The incursion of northern nomadic peoples into northern China at the beginning of the 4th century began nearly three centuries of the division of China into a nomad-ruled (but increasingly Sinicized) north and a Han Chinese-ruled south. Hubei, which is in southern China, remained under southern rule for this entire period, until the reunification of China by the Sui Dynasty in 589. In 617 the Tang Dynasty replaced Sui, and later on the Tang Dynasty placed what is now Hubei under several circuits: Jiangnanxi Circuit in the south; Shannandong Circuit in the west, and Huainan Circuit in the east. After the Tang Dynasty disintegrated the 10th century, Hubei came under the control of several regional regimes: Jingnan in the center, Wu (later Southern Tang) to the east, and the Five Dynasties to the north.

The Song Dynasty reunified China in 982 and placed most of Hubei into Jinghubei Circuit, a longer version of Hubei's current name. Mongols conquered China fully in 1279, and under their rule the province of Huguang was established, covering Hubei, Hunan, and parts of Guangdong and Guangxi.

The Ming Dynasty drove out the Mongols in 1368, and their version of Huguang province was smaller, and corresponded almost entirely to the modern provinces of Hubei and Hunan combined. The Manchu Qing Dynasty which had conquered China in 1644 split Huguang into the modern provinces of Hubei and Hunan in 1664. The Qing Dynasty continued to maintain a viceroy of Huguang, however; one of the most famous was Zhang Zhidong, whose modernizing reforms made Hubei (especially Wuhan) into a prosperous center of commerce and industry.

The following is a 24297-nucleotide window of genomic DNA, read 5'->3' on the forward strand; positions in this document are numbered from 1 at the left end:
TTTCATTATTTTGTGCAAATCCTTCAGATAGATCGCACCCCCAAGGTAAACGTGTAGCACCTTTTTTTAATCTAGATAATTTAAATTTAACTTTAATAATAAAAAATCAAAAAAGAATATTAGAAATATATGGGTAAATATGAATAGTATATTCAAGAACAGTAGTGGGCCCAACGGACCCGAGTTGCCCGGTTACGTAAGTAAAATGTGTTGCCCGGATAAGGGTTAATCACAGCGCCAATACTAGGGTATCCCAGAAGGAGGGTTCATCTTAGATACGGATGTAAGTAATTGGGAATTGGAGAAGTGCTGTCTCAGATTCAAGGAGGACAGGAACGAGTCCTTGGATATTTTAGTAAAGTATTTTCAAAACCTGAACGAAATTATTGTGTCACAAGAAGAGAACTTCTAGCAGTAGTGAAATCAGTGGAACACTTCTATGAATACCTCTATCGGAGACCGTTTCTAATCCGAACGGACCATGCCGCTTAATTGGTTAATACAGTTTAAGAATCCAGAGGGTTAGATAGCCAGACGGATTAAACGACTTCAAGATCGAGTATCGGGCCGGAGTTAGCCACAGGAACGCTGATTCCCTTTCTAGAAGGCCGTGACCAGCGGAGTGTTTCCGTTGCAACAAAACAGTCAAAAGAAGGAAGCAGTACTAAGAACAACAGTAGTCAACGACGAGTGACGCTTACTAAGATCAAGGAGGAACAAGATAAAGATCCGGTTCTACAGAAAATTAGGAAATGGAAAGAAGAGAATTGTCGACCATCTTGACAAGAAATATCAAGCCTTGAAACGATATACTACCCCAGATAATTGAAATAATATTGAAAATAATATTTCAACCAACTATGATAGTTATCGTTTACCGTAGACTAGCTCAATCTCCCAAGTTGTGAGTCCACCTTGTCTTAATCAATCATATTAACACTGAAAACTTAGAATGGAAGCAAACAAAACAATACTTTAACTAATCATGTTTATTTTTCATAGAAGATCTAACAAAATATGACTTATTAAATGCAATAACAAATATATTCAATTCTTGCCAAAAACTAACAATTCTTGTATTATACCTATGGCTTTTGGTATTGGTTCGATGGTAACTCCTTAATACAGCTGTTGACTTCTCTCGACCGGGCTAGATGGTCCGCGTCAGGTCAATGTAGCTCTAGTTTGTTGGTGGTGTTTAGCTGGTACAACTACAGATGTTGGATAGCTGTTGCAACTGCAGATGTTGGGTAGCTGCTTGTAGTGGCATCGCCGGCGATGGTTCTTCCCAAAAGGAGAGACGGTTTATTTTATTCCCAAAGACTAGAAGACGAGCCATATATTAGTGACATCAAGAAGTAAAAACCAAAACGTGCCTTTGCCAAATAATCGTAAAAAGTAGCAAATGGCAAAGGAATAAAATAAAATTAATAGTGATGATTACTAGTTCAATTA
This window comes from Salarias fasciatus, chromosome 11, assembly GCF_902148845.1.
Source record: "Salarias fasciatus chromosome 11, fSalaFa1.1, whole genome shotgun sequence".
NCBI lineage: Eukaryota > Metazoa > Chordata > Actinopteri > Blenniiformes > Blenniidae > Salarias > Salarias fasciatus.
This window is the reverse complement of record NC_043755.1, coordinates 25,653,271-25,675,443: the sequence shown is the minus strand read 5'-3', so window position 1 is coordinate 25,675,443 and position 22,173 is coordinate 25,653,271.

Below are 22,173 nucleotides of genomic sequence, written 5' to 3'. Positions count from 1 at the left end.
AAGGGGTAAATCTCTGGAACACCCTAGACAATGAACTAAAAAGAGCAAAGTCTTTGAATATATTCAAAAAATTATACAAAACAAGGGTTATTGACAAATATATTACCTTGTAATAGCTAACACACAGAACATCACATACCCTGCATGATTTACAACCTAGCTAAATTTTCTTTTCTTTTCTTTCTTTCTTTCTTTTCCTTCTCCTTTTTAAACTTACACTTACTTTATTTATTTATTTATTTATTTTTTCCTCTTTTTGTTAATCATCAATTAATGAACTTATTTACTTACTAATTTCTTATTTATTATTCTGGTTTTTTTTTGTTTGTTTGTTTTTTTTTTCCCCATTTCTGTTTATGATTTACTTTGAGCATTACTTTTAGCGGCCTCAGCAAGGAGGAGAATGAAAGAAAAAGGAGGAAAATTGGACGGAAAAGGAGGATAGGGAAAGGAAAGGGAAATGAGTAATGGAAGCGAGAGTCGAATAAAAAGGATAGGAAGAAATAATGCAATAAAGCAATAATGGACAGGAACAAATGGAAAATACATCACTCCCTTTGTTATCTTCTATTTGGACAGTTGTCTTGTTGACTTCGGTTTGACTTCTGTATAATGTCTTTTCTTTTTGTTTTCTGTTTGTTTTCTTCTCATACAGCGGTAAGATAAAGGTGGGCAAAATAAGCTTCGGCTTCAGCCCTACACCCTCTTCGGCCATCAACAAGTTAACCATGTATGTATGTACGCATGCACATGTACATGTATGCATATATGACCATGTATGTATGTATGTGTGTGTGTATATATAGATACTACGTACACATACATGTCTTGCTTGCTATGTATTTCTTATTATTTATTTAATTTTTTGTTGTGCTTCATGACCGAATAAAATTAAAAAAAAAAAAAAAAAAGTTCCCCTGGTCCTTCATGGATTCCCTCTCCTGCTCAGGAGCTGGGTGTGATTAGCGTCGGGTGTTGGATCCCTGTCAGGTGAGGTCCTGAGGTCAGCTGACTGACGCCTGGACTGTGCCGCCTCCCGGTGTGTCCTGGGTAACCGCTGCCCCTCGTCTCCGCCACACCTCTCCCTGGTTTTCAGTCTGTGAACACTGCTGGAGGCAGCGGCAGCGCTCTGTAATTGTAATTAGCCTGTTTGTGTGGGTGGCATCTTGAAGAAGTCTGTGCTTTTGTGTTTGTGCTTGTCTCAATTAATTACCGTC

In 1911 the Wuchang Uprising took place in modern-day Wuhan, overthrowing the Qing Dynasty and establishing the Republic of China. In 1927 Wuhan became the seat of a government established by left-wing elements of the Kuomintang, led by Wang Jingwei; this government was later merged into Chiang Kai-shek's government in Nanjing. During World War II the eastern parts of Hubei were conquered and occupied by Japan while the western parts remained under Chinese control.

The construction of the Three Gorges Dam over the Yangtze River began in 1993 near Yichang. In the following years, authorities resettled millions of people from western Hubei to make way for the construction of the dam.

Geography

The Jianghan Plain takes up most of central and eastern Hubei, while the west and the peripheries are more mountainous, with ranges such as the Wudang Mountains, the Jingshan Mountains, the Daba Mountains, and the Wushan Mountains (in rough north-to-south order). The Dabie Mountains lie to the northeast, on the border with Henan and Anhui; the Tongbai Mountains lie to the north on the border with Henan; to the southeast the Mufu Mountains form the border with Jiangxi. The eastern half of the Three Gorges (Xiling Gorge and part of Wu Gorge) lies in western Hubei; the other half is in neighbouring Chongqing. The highest peak in Hubei is Shennong Peak, found in the Daba Mountains and in the forestry area of Shennongjia; it has an altitude of 3105 m.